Cobra II

I finally finished this book and I feel a little like former General Robert Scales, there is so much I find wrong with it that it might take a whole book to tell it. Victor Davis Hanson has also described some of the inadequacies of the book.

One of the real weaknesses of the book is that it is written like an appelate brief that ignores the adversaries arguments and worse their factual assertions.

One of the themes of the book is that the military was not provided enough troops and that interference from Rumsfeld caused the military to have a flawed plan. If that were the case, it would make sense to explain why every component commander on the Centcom staff confirmed to the President right before the war that they were satisfied with the plan and they had what they needed to win. These confirmations from many of the men were sources for the book. Were they being dishonest with the President or where they attempting to avoid responsibility when they talked to the author? Gordon and Trainer make one casual reference to the video conference but never address the way it refutes a central premise of the book. You can find a transcript of the conference in the Prolog to Tommy Franks' American Soldier. There is a brief excerpt from the transcript in this post.

Another weakness is the argument about the importance of the Fedayeen. Gordon and Washington Post reporter Rick Atkinson wrote a neo quagmirest piece in their respestive papers about a comment made by General Scott Wallace when he said that the threat posed by the fedayeen was "a bit" different from what they had war gamed for. Note Wallace did not say that his troops could not handle them. In fact they were little more than a speed bump on the way to Baghdad as Franks described them.

In fact the Centcom staff and Franks came up with pretty good way of eliminating a large part of the Fedayeen on the way to Baghdad that Trainor and Gordon, again, do not even discuss. The intelligence analyst noticed that the Fedayeen would come back from their attacks and "puddle" around Baath Party headquaters or Iraqi intelligence offices in the towns along the route. Franks told the staff to bomb those buildings when the "puddles" were at their maximum. Reports on these attacks were usually limited to just saying that the building had been destroyed, because we did not want to tip the Fedayeen and let them know why we happened to bomb those building when we did. The authors never discuss this tactic of dealing with the enemy and write as if the Fedayeen survived to start the insurgency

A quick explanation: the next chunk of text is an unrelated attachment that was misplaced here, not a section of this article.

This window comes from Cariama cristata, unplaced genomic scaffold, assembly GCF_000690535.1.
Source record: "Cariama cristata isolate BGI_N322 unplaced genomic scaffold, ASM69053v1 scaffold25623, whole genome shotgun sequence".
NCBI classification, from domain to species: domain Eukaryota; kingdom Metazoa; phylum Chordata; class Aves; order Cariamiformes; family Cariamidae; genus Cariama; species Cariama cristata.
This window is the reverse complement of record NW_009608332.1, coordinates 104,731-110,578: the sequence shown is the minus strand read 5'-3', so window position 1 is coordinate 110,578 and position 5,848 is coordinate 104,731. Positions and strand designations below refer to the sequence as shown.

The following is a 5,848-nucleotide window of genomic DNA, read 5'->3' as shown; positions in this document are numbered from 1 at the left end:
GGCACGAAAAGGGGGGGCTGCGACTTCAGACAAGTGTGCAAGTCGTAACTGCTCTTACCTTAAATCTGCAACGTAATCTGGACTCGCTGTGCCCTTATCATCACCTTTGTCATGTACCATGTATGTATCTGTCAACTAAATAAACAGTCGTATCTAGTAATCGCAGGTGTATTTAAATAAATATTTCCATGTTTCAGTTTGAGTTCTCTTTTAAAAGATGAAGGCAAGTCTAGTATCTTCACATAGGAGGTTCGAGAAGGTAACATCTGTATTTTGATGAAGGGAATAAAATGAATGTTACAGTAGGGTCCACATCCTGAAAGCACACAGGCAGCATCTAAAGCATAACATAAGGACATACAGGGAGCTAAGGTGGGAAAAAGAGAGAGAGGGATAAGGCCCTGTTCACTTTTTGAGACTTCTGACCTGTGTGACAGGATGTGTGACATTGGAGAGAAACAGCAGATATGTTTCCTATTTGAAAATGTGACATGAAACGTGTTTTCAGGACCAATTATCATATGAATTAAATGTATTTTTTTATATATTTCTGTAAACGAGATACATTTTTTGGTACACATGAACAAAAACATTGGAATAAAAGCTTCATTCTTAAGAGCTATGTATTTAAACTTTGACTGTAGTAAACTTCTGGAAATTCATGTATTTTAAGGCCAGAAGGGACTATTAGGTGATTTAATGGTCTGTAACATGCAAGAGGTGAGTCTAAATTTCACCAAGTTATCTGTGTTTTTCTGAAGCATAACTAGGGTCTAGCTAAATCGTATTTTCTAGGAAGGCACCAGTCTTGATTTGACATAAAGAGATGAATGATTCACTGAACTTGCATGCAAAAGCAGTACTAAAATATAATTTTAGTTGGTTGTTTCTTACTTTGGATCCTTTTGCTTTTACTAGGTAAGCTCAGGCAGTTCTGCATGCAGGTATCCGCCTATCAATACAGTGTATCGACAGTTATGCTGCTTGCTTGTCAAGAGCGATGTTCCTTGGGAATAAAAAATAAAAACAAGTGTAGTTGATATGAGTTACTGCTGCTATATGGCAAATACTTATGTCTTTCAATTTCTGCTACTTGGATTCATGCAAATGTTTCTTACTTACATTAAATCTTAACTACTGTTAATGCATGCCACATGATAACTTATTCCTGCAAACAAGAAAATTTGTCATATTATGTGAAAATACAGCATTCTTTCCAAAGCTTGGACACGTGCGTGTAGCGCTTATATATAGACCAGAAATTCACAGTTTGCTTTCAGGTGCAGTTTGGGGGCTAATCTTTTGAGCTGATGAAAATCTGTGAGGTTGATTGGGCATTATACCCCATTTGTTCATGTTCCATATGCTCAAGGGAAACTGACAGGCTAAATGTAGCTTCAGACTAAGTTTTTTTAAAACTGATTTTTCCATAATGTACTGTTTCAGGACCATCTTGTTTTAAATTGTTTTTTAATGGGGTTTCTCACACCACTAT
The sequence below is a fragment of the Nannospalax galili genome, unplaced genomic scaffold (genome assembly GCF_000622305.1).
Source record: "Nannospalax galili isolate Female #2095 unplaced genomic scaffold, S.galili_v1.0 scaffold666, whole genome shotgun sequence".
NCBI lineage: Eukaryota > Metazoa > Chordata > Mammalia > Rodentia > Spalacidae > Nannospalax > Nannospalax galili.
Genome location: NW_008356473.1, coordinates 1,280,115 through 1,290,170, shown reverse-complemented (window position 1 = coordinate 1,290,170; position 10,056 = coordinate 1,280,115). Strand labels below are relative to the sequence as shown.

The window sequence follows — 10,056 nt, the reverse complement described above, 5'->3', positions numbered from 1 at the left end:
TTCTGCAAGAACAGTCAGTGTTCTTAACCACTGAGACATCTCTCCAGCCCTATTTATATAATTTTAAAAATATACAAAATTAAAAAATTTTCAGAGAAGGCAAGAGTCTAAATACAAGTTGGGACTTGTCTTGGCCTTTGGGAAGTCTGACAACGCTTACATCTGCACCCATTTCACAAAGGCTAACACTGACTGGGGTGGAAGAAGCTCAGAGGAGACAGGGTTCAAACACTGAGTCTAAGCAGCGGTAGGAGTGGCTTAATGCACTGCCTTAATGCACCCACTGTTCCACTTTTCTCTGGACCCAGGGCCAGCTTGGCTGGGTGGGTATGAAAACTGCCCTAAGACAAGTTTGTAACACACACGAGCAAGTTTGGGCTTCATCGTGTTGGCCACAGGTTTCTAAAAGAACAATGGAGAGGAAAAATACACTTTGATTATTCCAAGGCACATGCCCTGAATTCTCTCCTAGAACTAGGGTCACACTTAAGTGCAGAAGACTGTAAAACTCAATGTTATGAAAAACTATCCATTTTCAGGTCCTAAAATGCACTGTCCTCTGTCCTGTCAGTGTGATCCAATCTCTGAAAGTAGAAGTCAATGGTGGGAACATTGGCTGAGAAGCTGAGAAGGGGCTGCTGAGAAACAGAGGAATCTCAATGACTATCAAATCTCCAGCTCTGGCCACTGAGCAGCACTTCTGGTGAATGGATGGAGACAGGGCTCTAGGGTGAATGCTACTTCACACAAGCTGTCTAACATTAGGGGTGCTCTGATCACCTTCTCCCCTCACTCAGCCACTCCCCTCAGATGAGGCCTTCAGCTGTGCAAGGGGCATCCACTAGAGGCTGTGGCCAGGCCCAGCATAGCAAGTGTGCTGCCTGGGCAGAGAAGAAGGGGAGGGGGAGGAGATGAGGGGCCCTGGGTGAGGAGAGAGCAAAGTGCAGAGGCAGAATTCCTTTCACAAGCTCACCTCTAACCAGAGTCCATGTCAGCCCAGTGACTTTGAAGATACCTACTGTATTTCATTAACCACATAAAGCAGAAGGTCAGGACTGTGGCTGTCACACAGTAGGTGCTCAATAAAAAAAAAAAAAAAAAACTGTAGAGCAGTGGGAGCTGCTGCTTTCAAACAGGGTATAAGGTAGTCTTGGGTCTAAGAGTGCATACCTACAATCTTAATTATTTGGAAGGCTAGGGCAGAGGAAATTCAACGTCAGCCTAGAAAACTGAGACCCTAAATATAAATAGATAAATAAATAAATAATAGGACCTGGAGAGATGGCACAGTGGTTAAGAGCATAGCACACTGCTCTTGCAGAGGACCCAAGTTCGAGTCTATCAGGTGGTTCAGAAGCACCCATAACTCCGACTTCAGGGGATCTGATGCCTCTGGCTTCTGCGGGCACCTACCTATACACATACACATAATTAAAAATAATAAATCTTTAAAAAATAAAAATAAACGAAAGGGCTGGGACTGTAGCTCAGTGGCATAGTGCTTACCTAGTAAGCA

The Fedayeen that did make up the insurgency was actually mostly in Anbar province where Saddam thought an attack from Jordon was imminent. Since they were not on the invasion route they never got the puddling treatment.

Another element of the Fedayeen treatment that the authors do not explore is the fact that they were virtually all foreign terrorist hired and trained by Saddam and his sons. While critics of the war have argued that there were no terrorist in the country before the war, the evidence is clear that Saddam had broungt them in by the thousands to terrorize the Shia in the south as well as his other internal enemies.

The criticisms in the book also contain internal contradictions. At the same time they criticize the Bush administration for a plan to rely on Iraqi police in the post war phase, they also criticize them for not relying on Saddam's army which ran away. They do not really explain why the army that ran away would have been more reliable than the police. The unfortunate fact is that neither was reliable

Another internal contradiction involves the argument for more troops in the post war phase versus not wanting to act like an occupying power. While my own belief is that it is better to be an occupying power than to have to pay for the same real estate more than once, the authors spend way too much time talking about the Bush administrations aversion to nation building in Bosnia and never address the central point on post war troop levels--The Centcom commander got all the troops he requested.

They never really address Gen. Abizaids small foot print philosophy, which he also used in Afghanistan without the same caterwalling. Perhaps Gen. Abizaid would not talk with them for the book, but he gave testimony on several occassions to Congress where he explained it and said in sworn testimony that he did not need additional troops. While he has taken responsibility for troop levels critics like the authors, continue to blame Secretary Rumsfeld. I think Rumsfeld was also a small foot print guy so he was not conflicted by Abizaids troop request, but both Rumsfeld and the President have said that if the commanders wanted more troops they would be sent. The authors provide no evidence to refute those statements.

At one point in the book the authors talk about how intelligece failures caused troops to be surprised on occassion by the appearance of Iraqi forces, but then a few paragraphs later reveal that our troops dispatched the Iraqis with minimal casualties. There is a recurring theme of describing the battles as desperate only to reveal a small number of casualties as the US prevailed. Perhaps that is a metaphor for this book.

These are some examples of problems I find with the book. Perhaps Bob Scales will write a better history of the war. Tommy Franks led our troops to victory in two wars in a very short period of time and his work deserves a better treatment than it gets in this book.


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